President Barack Obama's path around Congress will be a pen and phone, he said in remarks before a cabinet meeting Tuesday, affirming his ability to take executive action when Congress blocks his legislative goals.
US President Barack Obama speaks during a cabinet meeting on January 14, 2014 in the Cabinet Room of the White House in Washington, DC. AFP PHOTO/Mandel NGAN MANDEL NGAN/AFP/Getty Images
“So Congress is going to be busy, and I’m looking forward to working with Democrats and Republicans, House members and Senate members, to try to continue to advance the economic recovery and to provide additional ladders of opportunity for everybody,” Obama said. “But one of the things that I’ll be emphasizing in this meeting is the fact that we are not just going to be waiting for legislation in order to make sure that we’re providing Americans the kind of help that they need. I’ve got a pen and I’ve got a phone.”
Republicans have criticized Obama for taking executive action in the past on matters such as the unpopular health law, gun control, immigration and carbon emission rules without authorization from Congress.
Before the cabinet meeting, Obama didn't seem likely to scale back in 2014, which he called a “year of action.”
“I can use that pen to sign executive orders and take executive actions and administrative actions that move the ball forward in helping to make sure our kids are getting the best education possible and making sure that our businesses are getting the kind of support and help they need to grow and advance to make sure that people are getting the skills that they need to get those jobs that our businesses are creating,” the president said.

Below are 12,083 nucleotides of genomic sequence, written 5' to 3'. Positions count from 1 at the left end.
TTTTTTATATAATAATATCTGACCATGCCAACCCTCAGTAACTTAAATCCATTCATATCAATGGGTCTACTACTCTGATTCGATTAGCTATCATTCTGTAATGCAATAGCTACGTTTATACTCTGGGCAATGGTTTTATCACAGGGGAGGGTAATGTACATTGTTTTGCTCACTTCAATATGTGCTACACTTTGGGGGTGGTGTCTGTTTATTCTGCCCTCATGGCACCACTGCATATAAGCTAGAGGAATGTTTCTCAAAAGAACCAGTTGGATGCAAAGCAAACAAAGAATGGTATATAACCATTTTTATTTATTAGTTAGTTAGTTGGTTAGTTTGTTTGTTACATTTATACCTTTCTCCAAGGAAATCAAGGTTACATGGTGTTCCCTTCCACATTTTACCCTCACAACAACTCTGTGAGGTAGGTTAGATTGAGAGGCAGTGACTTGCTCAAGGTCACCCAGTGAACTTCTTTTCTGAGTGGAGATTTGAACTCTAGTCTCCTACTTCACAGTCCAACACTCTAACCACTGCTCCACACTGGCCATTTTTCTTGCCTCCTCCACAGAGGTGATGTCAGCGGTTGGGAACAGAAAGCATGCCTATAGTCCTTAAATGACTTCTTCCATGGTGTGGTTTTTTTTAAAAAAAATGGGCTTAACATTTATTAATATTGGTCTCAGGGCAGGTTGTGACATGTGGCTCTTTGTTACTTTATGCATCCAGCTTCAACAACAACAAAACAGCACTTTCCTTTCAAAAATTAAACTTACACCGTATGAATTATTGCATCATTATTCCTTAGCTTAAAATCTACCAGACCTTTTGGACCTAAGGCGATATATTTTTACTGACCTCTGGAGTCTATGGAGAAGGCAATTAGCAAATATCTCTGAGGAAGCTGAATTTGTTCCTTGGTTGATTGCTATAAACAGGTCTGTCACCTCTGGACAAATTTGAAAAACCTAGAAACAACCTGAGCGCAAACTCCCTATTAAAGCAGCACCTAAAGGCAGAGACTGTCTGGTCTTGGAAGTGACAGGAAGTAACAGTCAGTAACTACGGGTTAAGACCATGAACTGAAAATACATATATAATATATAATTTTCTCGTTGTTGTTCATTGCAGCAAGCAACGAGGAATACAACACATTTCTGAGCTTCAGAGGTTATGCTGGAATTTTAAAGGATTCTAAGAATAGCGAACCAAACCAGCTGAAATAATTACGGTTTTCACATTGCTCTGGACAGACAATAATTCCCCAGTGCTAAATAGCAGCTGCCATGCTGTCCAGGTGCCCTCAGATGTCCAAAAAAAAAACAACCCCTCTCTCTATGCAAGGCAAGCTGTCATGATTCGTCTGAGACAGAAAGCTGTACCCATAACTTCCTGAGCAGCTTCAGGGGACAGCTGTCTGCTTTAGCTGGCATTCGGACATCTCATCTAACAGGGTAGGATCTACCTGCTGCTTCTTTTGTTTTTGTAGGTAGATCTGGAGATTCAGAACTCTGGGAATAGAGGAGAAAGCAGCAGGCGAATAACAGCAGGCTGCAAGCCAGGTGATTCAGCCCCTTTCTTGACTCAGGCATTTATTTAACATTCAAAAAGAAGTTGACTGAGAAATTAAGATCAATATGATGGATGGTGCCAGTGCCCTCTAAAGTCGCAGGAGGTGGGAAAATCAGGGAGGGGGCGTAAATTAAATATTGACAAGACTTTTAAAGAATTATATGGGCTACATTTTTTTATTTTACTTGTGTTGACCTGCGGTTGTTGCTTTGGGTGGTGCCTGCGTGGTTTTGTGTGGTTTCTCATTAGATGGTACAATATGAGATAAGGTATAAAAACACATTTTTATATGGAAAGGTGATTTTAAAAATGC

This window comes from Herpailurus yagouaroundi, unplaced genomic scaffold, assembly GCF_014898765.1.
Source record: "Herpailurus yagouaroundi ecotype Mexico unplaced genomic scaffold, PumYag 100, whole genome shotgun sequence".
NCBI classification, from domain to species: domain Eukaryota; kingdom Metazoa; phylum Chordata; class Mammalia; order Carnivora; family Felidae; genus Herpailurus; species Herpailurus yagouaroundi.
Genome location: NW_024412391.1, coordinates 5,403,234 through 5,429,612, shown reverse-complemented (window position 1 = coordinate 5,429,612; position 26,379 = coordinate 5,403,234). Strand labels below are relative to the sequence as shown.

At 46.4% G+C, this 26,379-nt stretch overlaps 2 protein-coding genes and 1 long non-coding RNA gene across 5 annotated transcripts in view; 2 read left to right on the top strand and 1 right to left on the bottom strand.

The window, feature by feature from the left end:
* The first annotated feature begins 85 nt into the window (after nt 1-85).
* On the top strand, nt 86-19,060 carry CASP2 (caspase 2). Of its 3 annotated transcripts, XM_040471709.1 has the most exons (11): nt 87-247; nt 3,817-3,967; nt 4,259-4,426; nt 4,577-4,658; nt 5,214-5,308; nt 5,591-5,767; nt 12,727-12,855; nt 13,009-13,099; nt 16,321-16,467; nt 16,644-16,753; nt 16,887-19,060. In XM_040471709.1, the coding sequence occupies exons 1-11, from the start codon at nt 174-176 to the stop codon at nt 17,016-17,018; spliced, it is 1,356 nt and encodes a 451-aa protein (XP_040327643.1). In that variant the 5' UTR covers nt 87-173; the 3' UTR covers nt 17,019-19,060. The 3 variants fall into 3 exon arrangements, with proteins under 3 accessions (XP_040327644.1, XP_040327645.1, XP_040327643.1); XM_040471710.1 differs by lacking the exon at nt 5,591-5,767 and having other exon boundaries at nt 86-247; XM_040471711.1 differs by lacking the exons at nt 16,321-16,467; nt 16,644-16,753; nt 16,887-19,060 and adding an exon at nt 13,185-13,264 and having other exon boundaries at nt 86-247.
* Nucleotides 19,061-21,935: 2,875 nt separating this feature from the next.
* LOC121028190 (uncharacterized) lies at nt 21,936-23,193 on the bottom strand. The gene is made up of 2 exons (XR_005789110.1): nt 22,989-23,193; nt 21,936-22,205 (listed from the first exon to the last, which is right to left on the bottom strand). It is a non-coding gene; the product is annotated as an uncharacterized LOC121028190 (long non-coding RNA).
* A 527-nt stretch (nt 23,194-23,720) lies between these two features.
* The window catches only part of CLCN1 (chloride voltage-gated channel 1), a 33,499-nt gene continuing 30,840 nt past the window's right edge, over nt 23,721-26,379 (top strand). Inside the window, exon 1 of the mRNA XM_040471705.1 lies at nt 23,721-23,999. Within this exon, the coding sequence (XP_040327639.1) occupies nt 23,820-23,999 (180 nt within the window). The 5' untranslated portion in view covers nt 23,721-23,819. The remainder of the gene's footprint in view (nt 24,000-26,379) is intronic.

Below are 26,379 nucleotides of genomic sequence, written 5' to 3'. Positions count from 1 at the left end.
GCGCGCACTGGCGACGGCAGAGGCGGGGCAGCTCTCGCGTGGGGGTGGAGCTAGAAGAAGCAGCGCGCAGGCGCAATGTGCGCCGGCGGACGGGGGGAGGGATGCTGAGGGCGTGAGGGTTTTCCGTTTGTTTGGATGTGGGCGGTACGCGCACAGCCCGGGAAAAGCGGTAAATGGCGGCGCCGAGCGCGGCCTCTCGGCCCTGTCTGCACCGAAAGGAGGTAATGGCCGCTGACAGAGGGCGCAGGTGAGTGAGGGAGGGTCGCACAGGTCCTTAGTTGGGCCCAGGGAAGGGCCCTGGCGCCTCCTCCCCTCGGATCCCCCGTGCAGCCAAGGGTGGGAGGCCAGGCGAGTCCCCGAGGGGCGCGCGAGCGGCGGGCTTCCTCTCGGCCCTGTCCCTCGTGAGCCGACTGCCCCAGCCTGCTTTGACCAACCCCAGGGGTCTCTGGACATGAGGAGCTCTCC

“I’ve got a phone that allows me to convene Americans from every walk of life—nonprofits, businesses, the private sector, universities—to try to bring more and more Americans together around what I think is a unifying theme: making sure that this is a country where if you work hard, you can make it,” he continued.
Asked about the forthcoming executive actions, White House Press Secretary Jay Carney said the president will seize opportunities to work with Congress when possible.
"But he will not limit himself and certainly doesn't think the American people would want him to limit himself just to what he could do legislatively through Congress," Carney said during the press briefing Tuesday. "As president, there is a lot more he can do and he has demonstrated that throughout his term in office. He will continue to do that with renewed vigor this year because there is much to be done and there is great opportunity to get it done using every means available to him."
When talking to reporters before the cabinet meeting, the president did not talk about many specifics. He again called on Congress to extend jobless benefits. He also said he planned to meet with university presidents and business leaders.
“I’ll also be pulling together university presidents from all across the country to talk about how we can make college education more accessible to more young people around this country,” the president said.
“We’re going to be bringing CEOs from across the country to also have a conversation about commitments they can make to start hiring the long-term unemployed—people who oftentimes have terrific skills, have a great work ethic, have wonderful experience, but because of the misfortune of having been laid off or lost their jobs during the depths of an extremely severe recession, have been out of work long enough that now we’re finding it’s very hard for them to just get in the door and make their case to an employer; that there’s some screening that’s taking place for people who have been out of work for more than a month or two and it makes it harder for them to get the kind of shot that they need," the president continued.
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